High toll of homelessness crisis

By Wendy Shaw

The gruelling toll of homelessness was laid bare at a CatholicCare Tasmania event in Launceston marking the start of Homelessness Week 2022.

One mother of four revealed how she and her family returned to Tasmania after fleeing domestic violence interstate. They were homeless for two and a half years, at times sleeping in their car, as they were rejected for more than 400 private rentals.

 The working mum with ‘a perfect rental history’ revealed: “We moved 12 times in 19 months. My children attended five different schools in three states.”

This took a toll on the mother’s mental health.

“My mental health suffered severely,” she said. “I cannot even begin to explain the depression that came from 320-plus [unsuccessful] housing applications in [another state] and 120 applications in Tasmania.

“I kept asking, what was I doing wrong? I wasn’t doing anything wrong. We are in the middle of a housing crisis. It is nothing to be ashamed of.”

Eventually, with the assistance of CatholicCare Tasmania, the family was allocated transitional housing, which she described with relief as ‘a godsend’ but they will still need to find a permanent home after that.

“Australia is in the midst of a housing and homelessness crisis,” she said. “I want people to understand that homelessness can affect anybody, and it does effect everybody.”

She called for the affordability rate for private rentals to be ‘severely looked at’; more consideration given to converting abandoned buildings and old hotels and pubs into hostel accommodation; expanded or additional women’s shelters; and more support staff to assist people fleeing domestic violence.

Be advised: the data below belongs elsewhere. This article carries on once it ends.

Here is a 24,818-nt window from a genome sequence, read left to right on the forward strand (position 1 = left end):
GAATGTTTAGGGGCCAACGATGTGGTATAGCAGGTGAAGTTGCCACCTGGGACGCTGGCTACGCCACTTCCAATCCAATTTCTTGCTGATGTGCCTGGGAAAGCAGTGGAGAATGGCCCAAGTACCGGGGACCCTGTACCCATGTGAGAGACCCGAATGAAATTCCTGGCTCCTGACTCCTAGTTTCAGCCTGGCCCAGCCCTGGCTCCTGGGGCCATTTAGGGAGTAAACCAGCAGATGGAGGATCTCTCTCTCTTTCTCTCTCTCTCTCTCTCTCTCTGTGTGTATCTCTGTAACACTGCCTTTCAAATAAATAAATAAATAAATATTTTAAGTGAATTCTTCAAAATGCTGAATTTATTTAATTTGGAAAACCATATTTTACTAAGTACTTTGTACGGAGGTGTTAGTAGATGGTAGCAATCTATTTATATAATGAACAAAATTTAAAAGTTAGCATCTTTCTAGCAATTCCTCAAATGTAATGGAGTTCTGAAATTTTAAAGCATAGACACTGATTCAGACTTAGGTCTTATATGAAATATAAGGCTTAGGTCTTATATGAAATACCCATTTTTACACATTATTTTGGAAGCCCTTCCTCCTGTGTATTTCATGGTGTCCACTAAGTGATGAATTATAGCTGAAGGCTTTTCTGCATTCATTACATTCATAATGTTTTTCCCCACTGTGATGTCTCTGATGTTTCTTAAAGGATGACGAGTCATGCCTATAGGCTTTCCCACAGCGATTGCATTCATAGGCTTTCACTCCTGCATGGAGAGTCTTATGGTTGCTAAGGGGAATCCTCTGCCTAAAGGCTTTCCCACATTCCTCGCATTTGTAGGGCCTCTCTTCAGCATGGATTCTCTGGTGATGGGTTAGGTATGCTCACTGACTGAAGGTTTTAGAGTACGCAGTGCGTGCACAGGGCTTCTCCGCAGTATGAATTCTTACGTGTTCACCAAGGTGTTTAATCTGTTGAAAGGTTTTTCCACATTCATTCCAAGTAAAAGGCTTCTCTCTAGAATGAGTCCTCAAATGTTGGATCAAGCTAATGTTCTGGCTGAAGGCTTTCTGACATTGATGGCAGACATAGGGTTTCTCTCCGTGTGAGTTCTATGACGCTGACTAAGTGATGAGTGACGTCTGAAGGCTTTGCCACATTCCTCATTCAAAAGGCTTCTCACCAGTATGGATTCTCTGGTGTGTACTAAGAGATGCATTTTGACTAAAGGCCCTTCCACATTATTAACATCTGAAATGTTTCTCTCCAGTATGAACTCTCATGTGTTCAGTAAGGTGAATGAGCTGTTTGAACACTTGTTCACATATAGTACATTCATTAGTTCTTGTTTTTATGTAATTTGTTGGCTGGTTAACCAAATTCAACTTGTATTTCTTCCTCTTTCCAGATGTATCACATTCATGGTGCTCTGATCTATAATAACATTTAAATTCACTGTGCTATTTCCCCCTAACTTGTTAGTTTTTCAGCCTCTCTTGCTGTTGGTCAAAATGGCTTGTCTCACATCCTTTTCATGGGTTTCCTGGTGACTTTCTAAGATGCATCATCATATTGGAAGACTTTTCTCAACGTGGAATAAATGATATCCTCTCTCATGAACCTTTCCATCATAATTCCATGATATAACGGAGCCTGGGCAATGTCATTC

Another Launceston single mother, Sarah, spoke of her traumatic times living in several different rentals around Launceston. In the midst of this, her own health deteriorated and sadly, her school-age son died. Sarah returned to live with her mother for five years, until her mother needed to sell the house.

Sarah’s housing situation improved when she was allocated a housing support worker through CatholicCare Tasmania.

“She was lovely, and I immediately felt a little better just meeting someone face to face and having a chat,” Sarah said.

“I told her about my situation, and she told me about a transitional property… I cried in the office in front of her, I was so relieved. I wouldn’t have to sleep in my car and things were starting to look up…

“Months and months went by, and it really opened my eyes into just how rough the housing situation is. My support worker from CatholicCare kept in touch regularly, and I just had to play the waiting game. It was hard on me mentally seeing other tenants move in and out as they found permanent homes…

“A year after being in emergency accommodation, I was offered a place in a wonderful suburb … It was perfect. I was so happy.”

Nic, team leader for CatholicCare Tasmania’s Housing Connect Support, North and North-West said the key message of Homelessness Week is that is homelessness can happen to anybody.

“We as an organisation are very privileged to offer support to people in their time of need,” he said.

“The key support, via Housing Connect, is advice and information and referrals to appropriate services.”

The Minister for State Development, Construction and Housing, Guy Barnett attended the event and praised the courage of those who had shared their experiences with homelessness. He also thanked CatholicCare and other service providers for their ‘awesome’ care and support of clients experiencing homelessness.

Tags: Launceston, News, Northern Deanery